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PV and biofuels - Aug 14

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Doubts over 'green' solar panels

Daniel Parker, The Scotsman
SOLAR panels fitted to homes may be harming the environment more than convenional sources of energy, according to a study by scientists.

More energy is used to build, run, and recycle solar panels compared with that for fossil fuel systems, according to researchers.

The findings indicate that although large scale solar panel systems are beneficial, the environmental advantages of smaller scale systems such as the ones which can be fitted to ordinary homes are slim or non-existant.

The research was carried out by a team in Greece which looked at the reasons why renewable energy technology has not yet reached a high enough standard to compete with fossil fuel systems.

They conclude a vast amount of energy is consumed during the manufacturing process of solar panels.
(14 August 2007)
Discussion about the Energy Returned on Energy Invested (EROEI) of photovoltaics has been going on for years. -BA


Biofuel Must for India, Say Experts

Ashok Sharma, Associated Press
Energy-starved India should invest in spurring large-scale cultivation of jatropha, a plant with seeds that can be mixed with fuel to form biodiesel, experts said Monday.

India produces nearly 30 percent of its annual crude oil requirement of nearly 120 million metric tons (132.28 million US tons). It imports 70 percent of its requirements, and experts see jatropha as a potential wonder plant.
(13 August 2007)
It may not be such a good idea to build an entire energy policy on a "wonder plant," for which the process has not been fully developed. -BA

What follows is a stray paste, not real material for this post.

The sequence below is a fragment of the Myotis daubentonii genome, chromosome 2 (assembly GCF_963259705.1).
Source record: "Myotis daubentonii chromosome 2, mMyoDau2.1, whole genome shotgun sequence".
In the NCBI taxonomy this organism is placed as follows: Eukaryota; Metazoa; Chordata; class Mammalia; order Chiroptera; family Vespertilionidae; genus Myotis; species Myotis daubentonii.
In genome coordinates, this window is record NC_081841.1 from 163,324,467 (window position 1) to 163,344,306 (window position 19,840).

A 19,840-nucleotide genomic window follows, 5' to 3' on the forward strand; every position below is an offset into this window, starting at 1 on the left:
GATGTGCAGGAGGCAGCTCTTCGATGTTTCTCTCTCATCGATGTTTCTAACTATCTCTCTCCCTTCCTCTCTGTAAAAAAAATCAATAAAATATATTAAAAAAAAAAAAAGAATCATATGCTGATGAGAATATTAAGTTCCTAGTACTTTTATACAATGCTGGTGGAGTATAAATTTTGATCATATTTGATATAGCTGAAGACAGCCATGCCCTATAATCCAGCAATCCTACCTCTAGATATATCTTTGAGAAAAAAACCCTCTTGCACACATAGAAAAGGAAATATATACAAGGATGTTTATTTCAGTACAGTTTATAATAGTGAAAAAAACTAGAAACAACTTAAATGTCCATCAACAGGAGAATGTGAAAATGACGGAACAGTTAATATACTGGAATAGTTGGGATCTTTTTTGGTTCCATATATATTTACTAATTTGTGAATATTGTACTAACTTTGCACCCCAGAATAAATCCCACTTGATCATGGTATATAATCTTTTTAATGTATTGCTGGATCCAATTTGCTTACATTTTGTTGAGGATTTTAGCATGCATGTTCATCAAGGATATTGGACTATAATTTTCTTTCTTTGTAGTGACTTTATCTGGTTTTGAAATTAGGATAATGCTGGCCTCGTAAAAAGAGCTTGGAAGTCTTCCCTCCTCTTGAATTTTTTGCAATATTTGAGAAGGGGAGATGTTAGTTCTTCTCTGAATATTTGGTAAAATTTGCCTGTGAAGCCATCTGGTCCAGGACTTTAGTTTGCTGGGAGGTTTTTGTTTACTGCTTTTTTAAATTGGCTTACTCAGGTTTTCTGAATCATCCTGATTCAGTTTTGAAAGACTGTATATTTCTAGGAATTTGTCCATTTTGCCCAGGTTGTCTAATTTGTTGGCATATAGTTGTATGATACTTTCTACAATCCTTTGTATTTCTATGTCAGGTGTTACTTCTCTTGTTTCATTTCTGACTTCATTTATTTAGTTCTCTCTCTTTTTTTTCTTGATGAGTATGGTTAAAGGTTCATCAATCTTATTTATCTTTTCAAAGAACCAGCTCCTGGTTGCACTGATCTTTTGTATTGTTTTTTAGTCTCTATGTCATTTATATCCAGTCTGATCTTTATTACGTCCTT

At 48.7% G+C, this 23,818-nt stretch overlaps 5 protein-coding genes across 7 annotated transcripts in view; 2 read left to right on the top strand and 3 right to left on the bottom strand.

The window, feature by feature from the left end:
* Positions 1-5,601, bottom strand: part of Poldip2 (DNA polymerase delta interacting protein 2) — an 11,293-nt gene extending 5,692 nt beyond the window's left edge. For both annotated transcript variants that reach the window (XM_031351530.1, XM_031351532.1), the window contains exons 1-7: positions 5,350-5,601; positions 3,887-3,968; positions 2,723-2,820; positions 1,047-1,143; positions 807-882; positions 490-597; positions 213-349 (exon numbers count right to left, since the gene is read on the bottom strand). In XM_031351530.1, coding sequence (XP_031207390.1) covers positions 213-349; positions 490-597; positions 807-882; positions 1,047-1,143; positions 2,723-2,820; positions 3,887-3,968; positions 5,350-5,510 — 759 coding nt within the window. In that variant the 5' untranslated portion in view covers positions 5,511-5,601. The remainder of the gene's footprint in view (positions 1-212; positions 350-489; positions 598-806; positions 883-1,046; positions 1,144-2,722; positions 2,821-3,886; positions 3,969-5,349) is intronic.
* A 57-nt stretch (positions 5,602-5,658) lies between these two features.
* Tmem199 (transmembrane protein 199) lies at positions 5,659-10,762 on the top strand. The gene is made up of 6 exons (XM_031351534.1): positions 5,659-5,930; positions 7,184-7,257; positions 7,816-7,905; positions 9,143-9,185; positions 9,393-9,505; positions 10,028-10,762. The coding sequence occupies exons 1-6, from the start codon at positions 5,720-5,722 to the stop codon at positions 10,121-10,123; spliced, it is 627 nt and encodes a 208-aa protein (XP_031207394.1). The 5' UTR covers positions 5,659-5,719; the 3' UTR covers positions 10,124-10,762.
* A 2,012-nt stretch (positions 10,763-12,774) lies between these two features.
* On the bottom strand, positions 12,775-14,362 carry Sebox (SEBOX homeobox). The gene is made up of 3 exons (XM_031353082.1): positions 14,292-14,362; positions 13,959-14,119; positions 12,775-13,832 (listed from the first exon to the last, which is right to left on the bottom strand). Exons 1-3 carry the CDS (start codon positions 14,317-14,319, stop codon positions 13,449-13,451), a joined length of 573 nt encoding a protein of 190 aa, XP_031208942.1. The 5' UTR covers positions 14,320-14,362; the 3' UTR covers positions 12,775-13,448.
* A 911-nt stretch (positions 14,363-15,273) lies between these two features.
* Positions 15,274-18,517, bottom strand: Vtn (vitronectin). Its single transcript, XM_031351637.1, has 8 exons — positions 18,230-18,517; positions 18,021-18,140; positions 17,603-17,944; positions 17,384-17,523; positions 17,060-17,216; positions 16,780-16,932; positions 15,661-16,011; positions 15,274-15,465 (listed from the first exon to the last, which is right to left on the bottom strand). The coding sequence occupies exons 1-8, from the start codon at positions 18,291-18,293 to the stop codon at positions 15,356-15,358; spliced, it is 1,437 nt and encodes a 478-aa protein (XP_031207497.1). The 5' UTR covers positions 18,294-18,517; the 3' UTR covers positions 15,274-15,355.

Biofuel Boom Threatens Gummy Bears

DSL, Spiegel
If crops continue to be more lucrative as biofuels than foodstuffs, then gummy bears could soon become a candy only the rich can afford.
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A rise in crop prices is threatening to jack up prices on gummy bears and other sweets. Meanwhile, the food and beverage industry in Germany is lobbying for government subsidies for biofuel crops to be eliminated.

If crops continue to be more lucrative as biofuels than foodstuffs, then gummy bears could soon become a candy only the rich can afford.
First it was tortillas in Mexico, then it was Frosted Flakes in America and recently German beer (more...). Now the latest food to become the victim of prices pushed up by the massive shift of crops to biofuel are Germany's beloved gummy bears.

Prices of glucose, the second main ingredient in the chewy candies after sugar, rose by 30 percent in 2006.
(13 August 2007)

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